Mike Taylor, Senior Accessibility Analyst and Comms and Training from Digital Accessibility Centre, highlights what hidden features can be found in our digital devices in order to promote accessibility

Digital Accessibility Centre (DAC), is a not for profit organisation which tests digital products such as software applications, websites, native apps etc., to ensure compliance with web standards. They also provide training and bespoke e-learning modules covering digital accessibility.

They employ testing teams comprised of users with various access requirements, such as users who are blind, who have dyslexia, low vision and limited mobility to name a few. DAC’s team of accessibility analysts, trainers, technical support and web developers supplement user findings by carrying out expert compliance audits using skill, experience and a range of tools and provide a comprehensive report to their clients identifying issues and providing solutions to help make digital products more accessible for everyone.

What’s hidden in our devices?

Deep in our phones, computers, TV’s and tablets, is a series of menu items which provide a feature set which makes most items easy to use. If you or someone you know needs specific background colours, font size, audio output, or interacts with their device in a specific way such as using a third-party keyboard, there is a good chance they have additional access requirements. In this instance, the feature set listed under the ‘access­ibility’ menu of your device is a good place to start.

What will you find?

You will find a list of options, designed to make using your device easier, and having such tools can only open up a world of possibilities for the end-user. Tools which might seem pretty cool to some people are the same tools that mean the difference between being able to use a device or not for others.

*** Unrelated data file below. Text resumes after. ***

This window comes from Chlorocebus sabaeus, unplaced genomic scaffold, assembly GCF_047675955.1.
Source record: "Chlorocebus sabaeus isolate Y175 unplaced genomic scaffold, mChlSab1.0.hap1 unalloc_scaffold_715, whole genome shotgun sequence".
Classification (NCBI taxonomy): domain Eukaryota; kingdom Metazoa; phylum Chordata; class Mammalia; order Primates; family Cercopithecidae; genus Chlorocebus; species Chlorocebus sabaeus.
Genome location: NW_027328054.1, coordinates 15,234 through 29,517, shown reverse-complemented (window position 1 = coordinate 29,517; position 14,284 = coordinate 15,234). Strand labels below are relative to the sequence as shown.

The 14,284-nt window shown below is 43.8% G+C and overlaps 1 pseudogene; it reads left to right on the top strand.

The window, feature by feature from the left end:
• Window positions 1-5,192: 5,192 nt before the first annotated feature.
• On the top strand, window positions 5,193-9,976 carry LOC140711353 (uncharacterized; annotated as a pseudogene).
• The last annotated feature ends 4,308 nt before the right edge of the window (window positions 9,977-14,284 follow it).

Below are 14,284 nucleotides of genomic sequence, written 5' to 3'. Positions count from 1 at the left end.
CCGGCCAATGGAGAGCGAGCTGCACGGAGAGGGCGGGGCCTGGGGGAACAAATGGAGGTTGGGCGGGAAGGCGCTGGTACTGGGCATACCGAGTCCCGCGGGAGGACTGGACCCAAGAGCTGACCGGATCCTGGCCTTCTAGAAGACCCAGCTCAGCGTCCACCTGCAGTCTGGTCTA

As a totally blind person, I use a screen reader, which causes a device to announce what is on screen, which allows me to use my phone, laptop and TV. Screen readers are just one example of an accessibility feature now available on many devices. When talking to people about accessibility and describing some of the features they will have on their devices, the level of surprise because a person didn’t know what the additional functions did is always interesting.

Some of the key features you are likely to find on a wide range of devices today are:

  • Screen reading software.
  • Magnification options.
  • Font and colour adjustment, and hearing aid compatibility as well as Switch control.

Knowledge is power

You may be reading this article and feeling confident that you have no need for such features as switch access, which enables users with limited mobility or a cognitive difficulty to use their device. You may not feel the need to change the font, colours or magnification of your device screen; however, being aware of these clever tools may help you in the event that a friend or relative, or even a colleague should need them.

Longer life expectancy means that at some point, it’s likely that more people will rely on built-in accessibility features, and will need to utilise the various items I briefly mentioned above.

The Disability Living Foundation key facts information page indicates that:

  • In 2016, there were an estimated 308 people of a pensionable age for every 1,000 people of a working age. By 2037, this is projected to increase to 365 people [14]